The Tokyo Electric Power Company (TEPCO) is no stranger to the risks of over-centralized energy sources.
Perhaps best known for the nuclear meltdown of its Fukushima Daiichi power plant in 2011, the largest energy utility in Japan is now looking to blockchain in an effort to prevent another catastrophe.
However, from distributed wind generation using tiny windmills to smart batteries that store power purchased when it's cheap to buy, alternative energy initiatives have historically been individual philanthropic pursuits.
Jeffrey Char, director of TEPCO's venture capital arm, though, believes blockchain can help provide a business model for these innovative ideas and, in the process, lessen Japan's reliance on centralized nuclear power.
Char told CoinDesk:"I was out looking for different technologies that would allow us to scale up operations in a distributed environment, and blockchain technology seemed to be a good fit."
Since creating the venture capital arm in 2015, Char has publicly backed four companies: United Wind in Brooklyn, Via Science in Boston, Moixa in London and, most recently, German-based Conjoule – a joint venture with Innogy and TEPCO aimed at building decentralized energy solutions using blockchains.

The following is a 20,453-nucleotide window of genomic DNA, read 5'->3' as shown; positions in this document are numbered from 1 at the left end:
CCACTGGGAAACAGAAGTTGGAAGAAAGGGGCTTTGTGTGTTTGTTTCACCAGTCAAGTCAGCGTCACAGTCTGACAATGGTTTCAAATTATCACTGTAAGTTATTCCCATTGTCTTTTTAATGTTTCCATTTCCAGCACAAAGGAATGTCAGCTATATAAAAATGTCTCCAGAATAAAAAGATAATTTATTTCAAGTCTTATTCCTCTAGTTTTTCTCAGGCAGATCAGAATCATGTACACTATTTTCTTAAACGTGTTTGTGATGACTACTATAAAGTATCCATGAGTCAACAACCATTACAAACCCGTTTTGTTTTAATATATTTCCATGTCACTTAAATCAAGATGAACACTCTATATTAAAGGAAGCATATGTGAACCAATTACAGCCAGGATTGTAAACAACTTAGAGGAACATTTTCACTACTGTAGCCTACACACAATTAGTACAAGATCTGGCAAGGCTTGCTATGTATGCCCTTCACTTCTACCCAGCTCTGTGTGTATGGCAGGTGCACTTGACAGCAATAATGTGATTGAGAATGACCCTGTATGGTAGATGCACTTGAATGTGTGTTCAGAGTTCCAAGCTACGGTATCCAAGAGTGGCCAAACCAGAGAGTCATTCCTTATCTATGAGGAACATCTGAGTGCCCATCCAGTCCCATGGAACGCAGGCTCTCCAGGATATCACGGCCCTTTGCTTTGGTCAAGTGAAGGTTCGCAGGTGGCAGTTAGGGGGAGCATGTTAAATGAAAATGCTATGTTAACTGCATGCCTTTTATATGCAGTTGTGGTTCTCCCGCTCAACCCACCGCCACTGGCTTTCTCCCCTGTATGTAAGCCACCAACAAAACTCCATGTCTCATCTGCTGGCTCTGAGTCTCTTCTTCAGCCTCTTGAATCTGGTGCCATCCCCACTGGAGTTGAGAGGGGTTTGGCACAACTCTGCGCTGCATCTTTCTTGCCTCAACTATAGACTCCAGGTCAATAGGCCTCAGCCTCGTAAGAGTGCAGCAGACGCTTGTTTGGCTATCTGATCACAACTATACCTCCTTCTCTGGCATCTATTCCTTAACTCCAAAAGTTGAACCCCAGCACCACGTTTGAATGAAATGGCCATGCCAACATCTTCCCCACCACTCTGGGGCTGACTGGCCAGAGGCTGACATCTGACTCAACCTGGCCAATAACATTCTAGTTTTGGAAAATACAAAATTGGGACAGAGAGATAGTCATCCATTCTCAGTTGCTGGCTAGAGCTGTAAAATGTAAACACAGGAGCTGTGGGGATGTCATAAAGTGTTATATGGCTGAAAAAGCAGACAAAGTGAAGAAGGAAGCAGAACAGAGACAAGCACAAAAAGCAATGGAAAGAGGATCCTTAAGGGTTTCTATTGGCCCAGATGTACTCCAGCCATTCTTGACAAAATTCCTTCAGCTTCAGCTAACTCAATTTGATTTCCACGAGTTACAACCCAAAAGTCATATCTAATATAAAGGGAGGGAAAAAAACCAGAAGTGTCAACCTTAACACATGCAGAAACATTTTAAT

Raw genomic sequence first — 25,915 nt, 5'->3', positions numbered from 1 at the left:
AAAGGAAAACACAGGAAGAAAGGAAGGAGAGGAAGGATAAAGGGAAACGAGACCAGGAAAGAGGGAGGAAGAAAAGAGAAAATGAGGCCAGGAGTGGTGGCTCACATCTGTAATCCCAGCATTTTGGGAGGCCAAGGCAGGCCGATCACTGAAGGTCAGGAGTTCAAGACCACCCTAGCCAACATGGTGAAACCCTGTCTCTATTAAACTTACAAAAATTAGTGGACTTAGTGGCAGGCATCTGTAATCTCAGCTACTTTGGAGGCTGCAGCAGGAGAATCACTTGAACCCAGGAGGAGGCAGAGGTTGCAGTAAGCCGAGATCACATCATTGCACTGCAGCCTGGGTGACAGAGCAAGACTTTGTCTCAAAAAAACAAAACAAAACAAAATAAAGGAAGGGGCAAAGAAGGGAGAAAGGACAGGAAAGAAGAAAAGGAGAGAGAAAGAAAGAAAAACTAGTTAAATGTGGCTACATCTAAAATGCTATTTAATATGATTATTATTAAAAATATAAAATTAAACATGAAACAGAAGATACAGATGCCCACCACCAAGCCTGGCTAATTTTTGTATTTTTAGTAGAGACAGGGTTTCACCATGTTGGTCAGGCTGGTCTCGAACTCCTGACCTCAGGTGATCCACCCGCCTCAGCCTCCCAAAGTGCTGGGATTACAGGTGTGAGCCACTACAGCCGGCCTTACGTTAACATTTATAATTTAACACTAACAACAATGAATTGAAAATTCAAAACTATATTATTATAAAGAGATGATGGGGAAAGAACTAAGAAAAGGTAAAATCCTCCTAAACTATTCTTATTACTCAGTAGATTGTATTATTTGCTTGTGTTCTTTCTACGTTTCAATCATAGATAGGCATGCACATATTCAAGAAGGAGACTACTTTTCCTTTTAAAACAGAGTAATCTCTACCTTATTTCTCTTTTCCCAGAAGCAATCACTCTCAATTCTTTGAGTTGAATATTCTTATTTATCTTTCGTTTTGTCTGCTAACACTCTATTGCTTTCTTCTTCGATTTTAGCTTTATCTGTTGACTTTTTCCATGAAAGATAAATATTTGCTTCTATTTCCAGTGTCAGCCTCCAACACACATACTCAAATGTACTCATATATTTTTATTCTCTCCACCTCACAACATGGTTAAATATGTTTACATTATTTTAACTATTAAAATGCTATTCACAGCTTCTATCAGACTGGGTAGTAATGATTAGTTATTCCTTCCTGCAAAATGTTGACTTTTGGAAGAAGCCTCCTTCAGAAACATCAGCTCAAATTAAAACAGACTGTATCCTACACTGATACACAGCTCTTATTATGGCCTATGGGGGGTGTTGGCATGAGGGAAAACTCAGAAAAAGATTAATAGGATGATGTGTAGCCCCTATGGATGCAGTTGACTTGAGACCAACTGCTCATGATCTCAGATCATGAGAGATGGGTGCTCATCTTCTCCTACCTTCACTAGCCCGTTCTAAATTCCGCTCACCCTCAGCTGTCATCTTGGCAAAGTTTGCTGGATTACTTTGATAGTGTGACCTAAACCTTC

And while he's also brought TEPCO into the Energy Web Foundation (designed to explore blockchain for the energy industry), he said the "holy grail" of all these projects is to have individuals create, consume and trade their own energy.
As such, his latest work – a signed memorandum of understanding between TEPCO and Grid+ – is aimed at exploring how blockchains could power peer-to-peer transactions for alternative energy sources.
"What we hope working with Grid+ would enable is that it will give us some early insight into how to deal within those limitations," Char said.On the Grid+
Char's interest in Grid+ began more than six months ago when he offe...